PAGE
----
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CASIO SK-1 CAMPIONATORE VINTAGE

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  • Regular price €288,90
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The Casio SK-1 is a small sampling keyboard made by Casio in 1985.

It has 32 small sized piano keys, four-note polyphony, with a sampling bit depth of 8 bit PCM and a sample rate of 9.38 kHz, a built-in microphone and line level input for sampling, and an internal speaker. It also features a small number of four-note polyphonic preset analog and digital instrument voices, and a simple additive voice.

All voices may be shaped by 13 preset envelopes, portamento and vibrato. It also includes a rudimentary sequence recorder, preset rhythms and chord accompaniment. The SK-1 was thus an unusually full-featured synth in the sub-$US100 home keyboard market of the time.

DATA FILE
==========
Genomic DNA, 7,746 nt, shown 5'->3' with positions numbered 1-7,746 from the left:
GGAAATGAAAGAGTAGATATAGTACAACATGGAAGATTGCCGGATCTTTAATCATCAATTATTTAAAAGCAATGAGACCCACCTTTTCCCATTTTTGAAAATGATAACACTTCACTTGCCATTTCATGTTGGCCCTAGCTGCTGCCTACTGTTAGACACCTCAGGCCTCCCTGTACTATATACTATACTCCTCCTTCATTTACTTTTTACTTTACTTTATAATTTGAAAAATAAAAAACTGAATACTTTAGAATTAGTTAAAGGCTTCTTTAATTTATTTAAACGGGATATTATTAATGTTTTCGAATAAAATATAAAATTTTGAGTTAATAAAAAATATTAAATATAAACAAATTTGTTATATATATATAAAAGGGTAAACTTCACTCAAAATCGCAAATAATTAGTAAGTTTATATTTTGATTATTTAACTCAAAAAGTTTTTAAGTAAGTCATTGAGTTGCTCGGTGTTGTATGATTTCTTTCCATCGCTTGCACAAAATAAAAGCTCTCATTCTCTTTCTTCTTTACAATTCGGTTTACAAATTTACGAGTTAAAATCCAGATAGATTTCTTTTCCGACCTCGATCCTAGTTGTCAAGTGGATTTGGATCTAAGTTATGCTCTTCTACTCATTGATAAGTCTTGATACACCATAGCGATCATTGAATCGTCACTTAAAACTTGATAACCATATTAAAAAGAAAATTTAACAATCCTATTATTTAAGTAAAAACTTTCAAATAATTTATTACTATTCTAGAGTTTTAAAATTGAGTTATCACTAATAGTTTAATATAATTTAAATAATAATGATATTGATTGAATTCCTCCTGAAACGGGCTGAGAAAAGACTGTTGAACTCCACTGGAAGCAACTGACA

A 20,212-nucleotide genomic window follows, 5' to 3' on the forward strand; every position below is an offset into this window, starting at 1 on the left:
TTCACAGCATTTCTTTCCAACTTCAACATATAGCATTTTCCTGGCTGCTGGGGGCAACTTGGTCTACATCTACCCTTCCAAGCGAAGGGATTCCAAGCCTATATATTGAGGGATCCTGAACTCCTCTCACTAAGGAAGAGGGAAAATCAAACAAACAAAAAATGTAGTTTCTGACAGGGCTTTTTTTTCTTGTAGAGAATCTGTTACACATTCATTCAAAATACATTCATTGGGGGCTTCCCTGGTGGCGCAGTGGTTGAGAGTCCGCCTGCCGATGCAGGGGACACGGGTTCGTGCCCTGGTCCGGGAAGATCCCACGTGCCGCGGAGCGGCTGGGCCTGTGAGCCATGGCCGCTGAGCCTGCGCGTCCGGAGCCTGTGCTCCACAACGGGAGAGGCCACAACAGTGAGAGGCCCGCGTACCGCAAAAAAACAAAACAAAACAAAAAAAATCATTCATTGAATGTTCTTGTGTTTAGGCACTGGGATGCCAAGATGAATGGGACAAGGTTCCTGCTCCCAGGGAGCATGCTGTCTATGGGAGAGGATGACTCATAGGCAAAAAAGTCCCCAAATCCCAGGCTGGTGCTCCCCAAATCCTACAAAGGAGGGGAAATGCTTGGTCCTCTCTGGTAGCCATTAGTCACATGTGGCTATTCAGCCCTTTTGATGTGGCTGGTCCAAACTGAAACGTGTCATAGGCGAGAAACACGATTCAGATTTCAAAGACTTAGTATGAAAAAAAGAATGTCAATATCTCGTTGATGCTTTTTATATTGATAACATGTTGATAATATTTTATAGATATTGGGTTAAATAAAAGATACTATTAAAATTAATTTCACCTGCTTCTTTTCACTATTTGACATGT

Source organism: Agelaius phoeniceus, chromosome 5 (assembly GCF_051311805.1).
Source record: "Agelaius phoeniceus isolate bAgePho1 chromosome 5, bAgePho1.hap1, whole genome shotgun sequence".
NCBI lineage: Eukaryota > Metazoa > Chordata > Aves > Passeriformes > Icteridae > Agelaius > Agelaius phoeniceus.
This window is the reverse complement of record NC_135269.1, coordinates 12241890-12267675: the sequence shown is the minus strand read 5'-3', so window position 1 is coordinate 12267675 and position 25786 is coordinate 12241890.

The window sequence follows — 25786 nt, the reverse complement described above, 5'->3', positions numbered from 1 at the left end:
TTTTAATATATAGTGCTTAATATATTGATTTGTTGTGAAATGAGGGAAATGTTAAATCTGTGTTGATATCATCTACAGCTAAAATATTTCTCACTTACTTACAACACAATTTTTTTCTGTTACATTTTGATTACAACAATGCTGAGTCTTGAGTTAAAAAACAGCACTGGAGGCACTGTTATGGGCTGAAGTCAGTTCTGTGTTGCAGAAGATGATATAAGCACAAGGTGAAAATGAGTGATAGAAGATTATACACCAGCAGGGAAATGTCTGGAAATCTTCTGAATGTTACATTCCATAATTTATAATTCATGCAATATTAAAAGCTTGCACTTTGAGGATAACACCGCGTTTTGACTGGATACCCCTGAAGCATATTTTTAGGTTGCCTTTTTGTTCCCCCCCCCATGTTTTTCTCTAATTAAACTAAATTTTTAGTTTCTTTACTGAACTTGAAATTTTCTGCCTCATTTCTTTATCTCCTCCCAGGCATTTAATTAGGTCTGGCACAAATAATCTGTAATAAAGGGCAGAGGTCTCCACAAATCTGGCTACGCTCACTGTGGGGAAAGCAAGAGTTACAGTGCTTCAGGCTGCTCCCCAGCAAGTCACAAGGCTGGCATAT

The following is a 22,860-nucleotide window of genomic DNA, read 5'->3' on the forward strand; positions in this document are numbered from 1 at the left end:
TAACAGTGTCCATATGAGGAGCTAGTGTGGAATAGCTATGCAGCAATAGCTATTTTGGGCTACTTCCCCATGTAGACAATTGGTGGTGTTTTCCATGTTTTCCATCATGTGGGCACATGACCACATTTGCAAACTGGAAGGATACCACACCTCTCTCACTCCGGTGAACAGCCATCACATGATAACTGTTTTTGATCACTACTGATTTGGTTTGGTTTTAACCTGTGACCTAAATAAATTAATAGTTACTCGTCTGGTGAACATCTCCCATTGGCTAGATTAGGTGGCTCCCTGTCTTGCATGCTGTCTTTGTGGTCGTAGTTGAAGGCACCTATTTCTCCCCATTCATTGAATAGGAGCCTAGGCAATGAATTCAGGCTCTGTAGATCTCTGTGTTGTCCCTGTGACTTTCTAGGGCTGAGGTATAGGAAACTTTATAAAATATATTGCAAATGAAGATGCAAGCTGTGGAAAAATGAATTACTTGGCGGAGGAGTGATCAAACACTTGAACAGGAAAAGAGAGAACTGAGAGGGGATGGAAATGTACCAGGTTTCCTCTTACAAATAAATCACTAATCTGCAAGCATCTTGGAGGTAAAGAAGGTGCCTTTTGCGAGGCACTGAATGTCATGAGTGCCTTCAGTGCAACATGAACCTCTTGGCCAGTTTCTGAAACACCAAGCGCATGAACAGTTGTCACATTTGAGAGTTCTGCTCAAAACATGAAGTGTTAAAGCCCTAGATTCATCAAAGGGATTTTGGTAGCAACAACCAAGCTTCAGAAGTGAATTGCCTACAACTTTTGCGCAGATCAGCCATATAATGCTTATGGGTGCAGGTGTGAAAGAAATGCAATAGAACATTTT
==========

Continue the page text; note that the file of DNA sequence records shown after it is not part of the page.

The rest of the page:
The SK-1 includes one pre-arranged piece of music, the Toy Symphony, which is played when the "Demo" button is pressed.

The Radio Shack version of the Casio SK-1 is called the Realistic Concertmate 500. The Casio SK-1 is the predecessor to the Casio SK-5.
Use in recorded music

The SK-1 has been used by a few major recording artists for its simplicity and lo-fi sound. It became very popular in the late 1990s among the circuit bending crowd after the first guide to bending it was published by Reed Ghazala in Experimental Musical Instruments magazine, though the SK-1 was being modified as early as 1987 when Keyboard Magazine published an article on adding MIDI support.